'Women, Peace And Security – Research Agendas', Claire Duncanson, Christine Bell, Gerhart Anders, Zoe Marks (University of Edinburgh) 26 November 2015
From Robert Forster on September 29th, 2016
Panel 1 from the Roundtable on Human Rights, Women, Peace and Security at the University of Edinburgh, in Honour of Madeleine Reese
Claire Duncanson (PIR) Gender and the political economy of peacebuilding
Abstract: This paper argues that the WPS project, in order to be a truly potent tool in transforming the global, regional, national and local dynamics and inequalities underlying wars, and thus in building sustainable peace, needs considerable strengthening and deepening. More specifically, it needs to do more to address the political economy of peacebuilding. The paper outlines the gendered nature of war economies, the impact of current post-conflict reconstruction policies in exacerbating gendered inequalities, and suggests what might be required for a more transformative WPS project.
Christine Bell (Law) Peace Agreements: What is a gender perspective?
Abstract: UNSC 1325 talks of peace negotiations and peace agreements needing to adopt ‘a gender perspective’. This paper considers what constitutes a ‘gender perspective’ in a peace agreement, what we know about how provisions on women get included in peace agreements, and what we know about their implementation. The paper will present data from the new Peace Agreement Access Tool (PA-X), a peace agreement database being produced by the Political Settlements Research Programme, supported by DFID and UN Women (www.politicalsettlements.org).
Gerhard Anders (International Development) Victims and perpetrators: Addressing gender-based violence in Africa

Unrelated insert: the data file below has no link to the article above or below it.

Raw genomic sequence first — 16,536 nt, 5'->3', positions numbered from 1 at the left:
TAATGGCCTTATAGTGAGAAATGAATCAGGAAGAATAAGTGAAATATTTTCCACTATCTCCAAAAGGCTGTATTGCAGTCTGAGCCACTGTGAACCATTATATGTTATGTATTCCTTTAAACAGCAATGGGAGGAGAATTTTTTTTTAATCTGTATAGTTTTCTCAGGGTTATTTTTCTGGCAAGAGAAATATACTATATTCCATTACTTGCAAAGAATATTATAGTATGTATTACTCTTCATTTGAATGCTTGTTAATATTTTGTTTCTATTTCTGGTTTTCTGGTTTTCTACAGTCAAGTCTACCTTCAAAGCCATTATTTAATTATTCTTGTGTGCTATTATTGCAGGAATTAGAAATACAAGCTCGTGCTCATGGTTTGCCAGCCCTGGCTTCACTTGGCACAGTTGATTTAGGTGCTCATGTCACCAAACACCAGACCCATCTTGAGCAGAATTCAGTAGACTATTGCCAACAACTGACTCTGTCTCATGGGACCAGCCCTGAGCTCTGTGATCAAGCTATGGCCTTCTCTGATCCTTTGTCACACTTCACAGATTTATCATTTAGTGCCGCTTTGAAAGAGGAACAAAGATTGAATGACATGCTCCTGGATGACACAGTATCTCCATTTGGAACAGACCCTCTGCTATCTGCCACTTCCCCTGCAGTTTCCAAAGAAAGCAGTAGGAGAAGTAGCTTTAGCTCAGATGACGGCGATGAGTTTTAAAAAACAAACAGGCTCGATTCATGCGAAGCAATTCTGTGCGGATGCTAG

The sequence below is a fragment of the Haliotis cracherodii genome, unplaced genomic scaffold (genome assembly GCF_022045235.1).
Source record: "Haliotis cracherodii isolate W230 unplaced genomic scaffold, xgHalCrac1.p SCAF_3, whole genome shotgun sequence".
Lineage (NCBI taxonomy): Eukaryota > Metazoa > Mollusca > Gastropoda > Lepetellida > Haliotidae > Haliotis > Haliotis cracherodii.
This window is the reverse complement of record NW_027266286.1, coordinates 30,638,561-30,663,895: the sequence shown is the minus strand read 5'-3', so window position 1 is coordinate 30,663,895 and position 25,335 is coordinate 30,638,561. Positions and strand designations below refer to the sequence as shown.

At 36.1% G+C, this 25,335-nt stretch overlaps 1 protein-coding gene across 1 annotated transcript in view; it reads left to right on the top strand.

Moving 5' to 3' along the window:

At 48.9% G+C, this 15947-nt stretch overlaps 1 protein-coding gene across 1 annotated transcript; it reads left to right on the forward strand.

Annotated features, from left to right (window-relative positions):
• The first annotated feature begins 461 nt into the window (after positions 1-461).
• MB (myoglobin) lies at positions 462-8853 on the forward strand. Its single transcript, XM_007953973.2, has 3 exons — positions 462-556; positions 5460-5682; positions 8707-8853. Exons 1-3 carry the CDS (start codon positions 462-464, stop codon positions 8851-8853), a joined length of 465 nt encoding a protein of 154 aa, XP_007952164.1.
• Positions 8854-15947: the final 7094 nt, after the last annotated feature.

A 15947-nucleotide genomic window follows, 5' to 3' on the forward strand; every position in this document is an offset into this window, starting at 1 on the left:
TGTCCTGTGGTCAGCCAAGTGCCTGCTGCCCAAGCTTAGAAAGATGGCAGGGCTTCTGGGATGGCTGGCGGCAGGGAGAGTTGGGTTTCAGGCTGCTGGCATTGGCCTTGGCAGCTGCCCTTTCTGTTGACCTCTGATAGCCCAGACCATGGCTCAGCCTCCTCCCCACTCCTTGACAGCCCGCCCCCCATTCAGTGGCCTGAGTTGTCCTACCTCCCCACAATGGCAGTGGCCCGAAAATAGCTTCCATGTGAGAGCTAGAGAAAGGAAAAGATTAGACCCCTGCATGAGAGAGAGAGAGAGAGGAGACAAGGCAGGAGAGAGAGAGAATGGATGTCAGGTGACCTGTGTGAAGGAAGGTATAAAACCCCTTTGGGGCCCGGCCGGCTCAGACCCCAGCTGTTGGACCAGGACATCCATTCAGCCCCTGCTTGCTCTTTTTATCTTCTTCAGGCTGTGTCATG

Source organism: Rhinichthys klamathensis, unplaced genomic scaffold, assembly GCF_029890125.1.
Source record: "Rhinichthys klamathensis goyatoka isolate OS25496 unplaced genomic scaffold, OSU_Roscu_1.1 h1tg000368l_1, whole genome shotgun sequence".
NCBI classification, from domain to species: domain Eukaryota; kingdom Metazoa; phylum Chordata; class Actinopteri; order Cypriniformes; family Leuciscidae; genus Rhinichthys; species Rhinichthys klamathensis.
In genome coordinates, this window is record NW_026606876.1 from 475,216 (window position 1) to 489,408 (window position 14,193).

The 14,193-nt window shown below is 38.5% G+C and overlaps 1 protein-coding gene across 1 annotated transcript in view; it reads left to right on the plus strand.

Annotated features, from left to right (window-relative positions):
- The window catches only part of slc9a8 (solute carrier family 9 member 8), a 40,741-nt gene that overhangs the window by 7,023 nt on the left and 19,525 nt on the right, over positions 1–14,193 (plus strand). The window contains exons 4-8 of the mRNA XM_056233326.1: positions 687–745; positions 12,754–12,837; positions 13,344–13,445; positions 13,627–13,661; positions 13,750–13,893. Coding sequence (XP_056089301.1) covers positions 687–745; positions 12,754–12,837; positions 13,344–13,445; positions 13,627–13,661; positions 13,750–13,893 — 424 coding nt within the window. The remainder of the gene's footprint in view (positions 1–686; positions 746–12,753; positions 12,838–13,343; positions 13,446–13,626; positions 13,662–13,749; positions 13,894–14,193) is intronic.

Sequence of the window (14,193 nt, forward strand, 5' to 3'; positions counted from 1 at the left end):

Abstract: International criminal law has made considerable progress in addressing gender-based violence. The many armed conflicts in Africa with widespread and systematic sexual violence have been at the forefront of these developments. After some hesitation the international criminal tribunals have taken up the challenge to hold accountable the perpetrators of gender-based violence. One of the principal aims of their efforts has been the development of a global legal order. This universalistic ambition of international criminal law has to be considered in the context of another important objective. Prosecutors and judges also want to give a voice to victims and mete out visible justice on behalf of the victims. However, experiences of victims and perpetrators are often highly ambivalent and blur these clearcut boundaries. This raises the question whether these two goals of international criminal justice can be reconciled.
Zoe Marks (Centre for African Studies) “Gender in Non-State Armed Groups”:
This paper surveys existing research on women and men in armed groups, and the gendered dimensions of their participation in war. I will explore the intersections between critical feminist approaches and emerging quantitative studies on the topic through the lens of my fieldwork with women in Sierra Leone.